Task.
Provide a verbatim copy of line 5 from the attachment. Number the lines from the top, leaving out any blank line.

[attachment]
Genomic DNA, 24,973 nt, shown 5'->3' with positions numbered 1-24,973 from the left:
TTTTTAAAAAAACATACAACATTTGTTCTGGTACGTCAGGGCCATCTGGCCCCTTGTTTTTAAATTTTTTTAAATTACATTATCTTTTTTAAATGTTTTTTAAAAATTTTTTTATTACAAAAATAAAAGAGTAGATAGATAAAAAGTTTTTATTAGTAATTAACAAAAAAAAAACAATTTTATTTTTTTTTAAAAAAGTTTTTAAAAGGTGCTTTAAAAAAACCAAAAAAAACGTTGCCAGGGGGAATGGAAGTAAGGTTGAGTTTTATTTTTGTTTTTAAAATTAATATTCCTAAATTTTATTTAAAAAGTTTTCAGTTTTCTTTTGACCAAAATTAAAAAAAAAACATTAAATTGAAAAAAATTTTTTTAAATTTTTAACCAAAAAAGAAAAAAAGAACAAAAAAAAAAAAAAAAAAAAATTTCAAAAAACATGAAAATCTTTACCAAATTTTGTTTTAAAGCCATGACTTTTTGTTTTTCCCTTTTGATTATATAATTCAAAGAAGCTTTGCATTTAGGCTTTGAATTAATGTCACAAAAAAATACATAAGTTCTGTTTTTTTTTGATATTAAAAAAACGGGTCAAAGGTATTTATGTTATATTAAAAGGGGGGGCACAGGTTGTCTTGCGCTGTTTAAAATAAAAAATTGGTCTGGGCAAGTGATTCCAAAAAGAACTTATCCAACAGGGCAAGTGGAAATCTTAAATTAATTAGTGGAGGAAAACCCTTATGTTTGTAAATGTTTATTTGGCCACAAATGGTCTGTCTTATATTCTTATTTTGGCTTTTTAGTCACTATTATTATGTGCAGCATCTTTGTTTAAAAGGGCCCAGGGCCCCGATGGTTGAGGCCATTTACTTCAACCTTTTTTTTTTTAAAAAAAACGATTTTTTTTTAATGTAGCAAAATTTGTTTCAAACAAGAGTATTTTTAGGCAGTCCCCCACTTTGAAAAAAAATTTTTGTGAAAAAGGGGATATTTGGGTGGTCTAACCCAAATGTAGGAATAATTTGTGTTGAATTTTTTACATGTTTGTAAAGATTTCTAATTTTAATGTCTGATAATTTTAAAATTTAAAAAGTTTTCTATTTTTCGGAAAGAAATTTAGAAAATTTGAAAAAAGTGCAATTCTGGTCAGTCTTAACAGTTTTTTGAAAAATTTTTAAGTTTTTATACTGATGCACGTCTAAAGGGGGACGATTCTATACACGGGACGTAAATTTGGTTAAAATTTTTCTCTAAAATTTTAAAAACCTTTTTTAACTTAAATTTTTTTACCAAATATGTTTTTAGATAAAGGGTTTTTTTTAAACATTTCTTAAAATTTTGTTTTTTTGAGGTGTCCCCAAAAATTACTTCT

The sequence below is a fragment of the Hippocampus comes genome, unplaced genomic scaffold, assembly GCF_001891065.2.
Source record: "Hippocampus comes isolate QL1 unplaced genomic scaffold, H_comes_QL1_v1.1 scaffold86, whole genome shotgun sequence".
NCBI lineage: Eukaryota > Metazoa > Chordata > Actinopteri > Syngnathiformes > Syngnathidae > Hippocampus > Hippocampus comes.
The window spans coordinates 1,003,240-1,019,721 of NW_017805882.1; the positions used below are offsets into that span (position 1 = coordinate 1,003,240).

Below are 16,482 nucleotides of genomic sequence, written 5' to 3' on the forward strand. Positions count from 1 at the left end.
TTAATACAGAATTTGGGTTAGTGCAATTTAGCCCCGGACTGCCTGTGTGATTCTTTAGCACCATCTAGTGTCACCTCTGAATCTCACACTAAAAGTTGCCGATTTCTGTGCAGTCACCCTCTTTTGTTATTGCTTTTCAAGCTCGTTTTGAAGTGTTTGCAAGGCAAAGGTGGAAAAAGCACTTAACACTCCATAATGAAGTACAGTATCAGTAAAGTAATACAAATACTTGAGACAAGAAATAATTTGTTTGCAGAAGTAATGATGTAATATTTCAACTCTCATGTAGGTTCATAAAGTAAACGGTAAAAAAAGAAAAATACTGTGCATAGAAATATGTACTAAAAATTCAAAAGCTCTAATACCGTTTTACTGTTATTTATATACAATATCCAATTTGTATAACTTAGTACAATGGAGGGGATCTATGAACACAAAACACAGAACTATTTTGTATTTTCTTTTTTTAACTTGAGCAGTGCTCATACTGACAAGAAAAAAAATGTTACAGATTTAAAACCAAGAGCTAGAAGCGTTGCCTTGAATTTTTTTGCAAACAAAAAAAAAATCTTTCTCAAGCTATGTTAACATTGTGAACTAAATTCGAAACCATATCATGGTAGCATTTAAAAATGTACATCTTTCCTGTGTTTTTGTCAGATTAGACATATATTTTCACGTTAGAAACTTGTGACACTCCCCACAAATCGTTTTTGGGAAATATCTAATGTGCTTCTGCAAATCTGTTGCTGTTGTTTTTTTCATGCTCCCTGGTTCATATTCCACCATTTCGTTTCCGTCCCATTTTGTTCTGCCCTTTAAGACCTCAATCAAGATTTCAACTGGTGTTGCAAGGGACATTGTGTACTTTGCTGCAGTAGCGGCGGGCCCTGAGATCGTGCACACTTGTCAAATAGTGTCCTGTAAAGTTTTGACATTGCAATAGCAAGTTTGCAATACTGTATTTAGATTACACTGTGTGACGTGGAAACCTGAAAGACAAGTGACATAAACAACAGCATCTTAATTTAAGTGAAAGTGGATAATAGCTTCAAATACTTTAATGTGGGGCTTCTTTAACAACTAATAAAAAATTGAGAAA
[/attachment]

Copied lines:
NCBI lineage: Eukaryota > Metazoa > Chordata > Actinopteri > Syngnathiformes > Syngnathidae > Hippocampus > Hippocampus comes.